I don't know that they will be saying it quite like that---more like "what you thought you were doing is not in fact what you are doing." I mean, I've got something like ten or twenty different cookbooks that talk about sourdough bread, and in every one of them the author has a pet theory about the best way to create a starter. I'd rather have a situation where you could choose a desired end product and have a definitive reference for the best way to get there. 

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I think it's unfair to refer to other baker's methods of making starter as "pet theories." And there's not all that much variation in the long run. Flour, water, mix, wait. I appreciate the precision. There's bread, and then there's bread. I appreciate the pursuit of perfection. I'm not sure where I stand on the presumption of its attainment. 

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With sourdough we're basically talking about optimizing the growth of certain strains of microorganism while suppressing the growth of others. I think it's perfectly reasonable to state that there is an optimum technique, and that some techniques espoused by some bakers, no matter how successful they seem, are at best "not that damaging." As another example, with any sort of bread, for a given style, you are looking for a particular crumb. That's going to depend on a number of factors related to gluten development, moisture content, ingredient distribution, etc. Instead of just guessing at what's going on at a microscopic level to yield the desired results, we're actually going to get to see it. I think that's really cool, and I think it will help us get at the best technique to yield a given style of bread.

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Just four ingredients but so many variables.  The slashes of my previous baguette opened beautifully, picture worthy, but the taste was merely OK.  Tonight (from the same fermentation) the scarifications failed to open fully.  I wouldn't say the crust and crumb were to die for -- but perhaps to live for!  Beautifully delicious translucent crumb, shatteringly thin crisp crust.  It makes all the work worthwhile.  But I cannot replicate it at will.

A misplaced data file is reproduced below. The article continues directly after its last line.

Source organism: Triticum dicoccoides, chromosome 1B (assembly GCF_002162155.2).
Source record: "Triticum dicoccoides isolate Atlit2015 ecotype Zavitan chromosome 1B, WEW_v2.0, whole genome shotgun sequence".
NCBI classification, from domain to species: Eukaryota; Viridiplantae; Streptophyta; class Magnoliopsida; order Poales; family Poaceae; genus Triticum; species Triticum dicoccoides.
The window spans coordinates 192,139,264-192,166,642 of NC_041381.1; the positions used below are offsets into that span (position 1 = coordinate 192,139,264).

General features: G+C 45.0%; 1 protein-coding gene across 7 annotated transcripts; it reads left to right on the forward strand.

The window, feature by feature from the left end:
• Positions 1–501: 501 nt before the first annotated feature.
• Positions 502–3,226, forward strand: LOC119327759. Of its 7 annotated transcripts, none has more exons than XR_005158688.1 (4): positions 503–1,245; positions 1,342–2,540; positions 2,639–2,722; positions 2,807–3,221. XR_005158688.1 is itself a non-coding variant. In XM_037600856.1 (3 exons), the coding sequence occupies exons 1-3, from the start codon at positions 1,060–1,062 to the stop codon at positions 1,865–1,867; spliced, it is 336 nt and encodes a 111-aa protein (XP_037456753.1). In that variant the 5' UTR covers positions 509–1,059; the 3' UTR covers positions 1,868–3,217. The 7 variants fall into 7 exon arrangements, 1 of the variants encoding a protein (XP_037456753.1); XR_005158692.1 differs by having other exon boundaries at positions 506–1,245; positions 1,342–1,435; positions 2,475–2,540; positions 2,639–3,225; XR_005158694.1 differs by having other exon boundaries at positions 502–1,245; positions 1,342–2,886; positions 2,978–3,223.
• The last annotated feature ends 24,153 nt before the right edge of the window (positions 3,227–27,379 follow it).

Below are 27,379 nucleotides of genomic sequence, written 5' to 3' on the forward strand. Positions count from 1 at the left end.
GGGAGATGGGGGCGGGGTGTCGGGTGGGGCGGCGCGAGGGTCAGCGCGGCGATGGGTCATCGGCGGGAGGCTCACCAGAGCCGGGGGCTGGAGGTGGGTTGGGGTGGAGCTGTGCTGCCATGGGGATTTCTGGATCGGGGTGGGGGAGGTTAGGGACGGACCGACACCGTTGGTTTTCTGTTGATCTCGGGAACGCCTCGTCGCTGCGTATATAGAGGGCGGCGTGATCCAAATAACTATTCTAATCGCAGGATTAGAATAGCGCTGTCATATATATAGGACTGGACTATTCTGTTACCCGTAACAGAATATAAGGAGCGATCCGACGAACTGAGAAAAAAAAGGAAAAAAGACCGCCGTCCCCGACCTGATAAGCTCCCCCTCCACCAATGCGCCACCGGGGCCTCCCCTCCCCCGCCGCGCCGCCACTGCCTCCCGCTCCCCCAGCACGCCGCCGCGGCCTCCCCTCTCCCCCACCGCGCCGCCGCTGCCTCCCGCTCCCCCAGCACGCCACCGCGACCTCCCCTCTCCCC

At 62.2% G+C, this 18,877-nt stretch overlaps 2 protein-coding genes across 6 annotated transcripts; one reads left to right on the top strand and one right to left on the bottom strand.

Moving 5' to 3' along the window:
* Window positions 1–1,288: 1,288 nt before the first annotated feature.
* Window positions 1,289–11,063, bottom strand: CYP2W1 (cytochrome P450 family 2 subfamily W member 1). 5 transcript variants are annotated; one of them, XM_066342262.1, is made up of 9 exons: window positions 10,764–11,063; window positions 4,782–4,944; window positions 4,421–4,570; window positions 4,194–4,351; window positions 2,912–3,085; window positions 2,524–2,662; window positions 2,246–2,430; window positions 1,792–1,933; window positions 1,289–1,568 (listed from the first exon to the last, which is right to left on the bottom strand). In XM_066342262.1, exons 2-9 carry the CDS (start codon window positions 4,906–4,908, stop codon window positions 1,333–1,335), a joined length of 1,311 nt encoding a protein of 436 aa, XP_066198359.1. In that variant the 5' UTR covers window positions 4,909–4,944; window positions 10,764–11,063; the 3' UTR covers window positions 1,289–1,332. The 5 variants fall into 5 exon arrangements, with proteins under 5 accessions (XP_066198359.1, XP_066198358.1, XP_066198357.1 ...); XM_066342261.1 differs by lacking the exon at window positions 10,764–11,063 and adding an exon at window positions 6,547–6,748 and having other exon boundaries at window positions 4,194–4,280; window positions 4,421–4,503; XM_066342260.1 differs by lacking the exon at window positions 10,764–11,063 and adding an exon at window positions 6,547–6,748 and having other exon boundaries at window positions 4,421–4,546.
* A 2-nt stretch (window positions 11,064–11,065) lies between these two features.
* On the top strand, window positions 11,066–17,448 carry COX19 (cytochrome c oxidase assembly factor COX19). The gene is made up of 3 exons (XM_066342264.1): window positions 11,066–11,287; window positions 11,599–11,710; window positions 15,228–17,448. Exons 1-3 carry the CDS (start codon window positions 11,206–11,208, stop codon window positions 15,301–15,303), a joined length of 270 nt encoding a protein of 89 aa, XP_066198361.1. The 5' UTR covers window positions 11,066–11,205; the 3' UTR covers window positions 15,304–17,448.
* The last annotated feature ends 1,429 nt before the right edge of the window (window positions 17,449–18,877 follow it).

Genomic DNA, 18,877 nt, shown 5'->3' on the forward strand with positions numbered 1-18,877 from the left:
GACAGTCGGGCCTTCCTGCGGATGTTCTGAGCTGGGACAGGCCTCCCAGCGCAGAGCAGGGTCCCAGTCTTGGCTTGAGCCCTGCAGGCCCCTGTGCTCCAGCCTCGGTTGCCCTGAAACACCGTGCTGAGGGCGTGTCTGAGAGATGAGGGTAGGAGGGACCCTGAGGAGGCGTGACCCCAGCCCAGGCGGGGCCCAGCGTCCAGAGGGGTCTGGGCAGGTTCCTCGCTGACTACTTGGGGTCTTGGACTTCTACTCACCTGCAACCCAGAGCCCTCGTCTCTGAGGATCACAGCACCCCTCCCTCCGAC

Now if MC can only tell me how to have everything all together.  The book would be cheap at any price.

 

And if they are looking for suggestions for their next fermented publication project, how about a five volume set on methode rotuts?  Think of all the high tech imaging of bubbles!

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"""   a five volume set on methode rotuts?  """

 

Im in

 

smiley-money-mouth.gif

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I love and own all their books.  It's unfortunate Moderenist Cusine's relationship with  inking is not going further.  The big books are great to look at in fact they live in our front room but using them to cook from or reference sucks.  I use my iPad in the kitchen. 

 

Hopefully with a purchase they include the right to reference the material digitally.

 

 

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7 hours ago, MikeMac said:

I love and own all their books.  It's unfortunate Moderenist Cusine's relationship with  inking is not going further.  The big books are great to look at in fact they live in our front room but using them to cook from or reference sucks.  I use my iPad in the kitchen. 

 

Hopefully with a purchase they include the right to reference the material digitally.

 

 

 

What is inking?

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5 hours ago, JoNorvelleWalker said:

 

What is inking?

I think that is a typo and should be Inkling.  It is an e-book subscription service  if I recall correctly. I have their electronic copy of  modernist Cuisine @ Home. 

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I am looking forward to a clear description of how additives, particularly those in commercial breads, act upon regular bread ingredients. Things like DATEM are still not well understood, even though they are commonly used.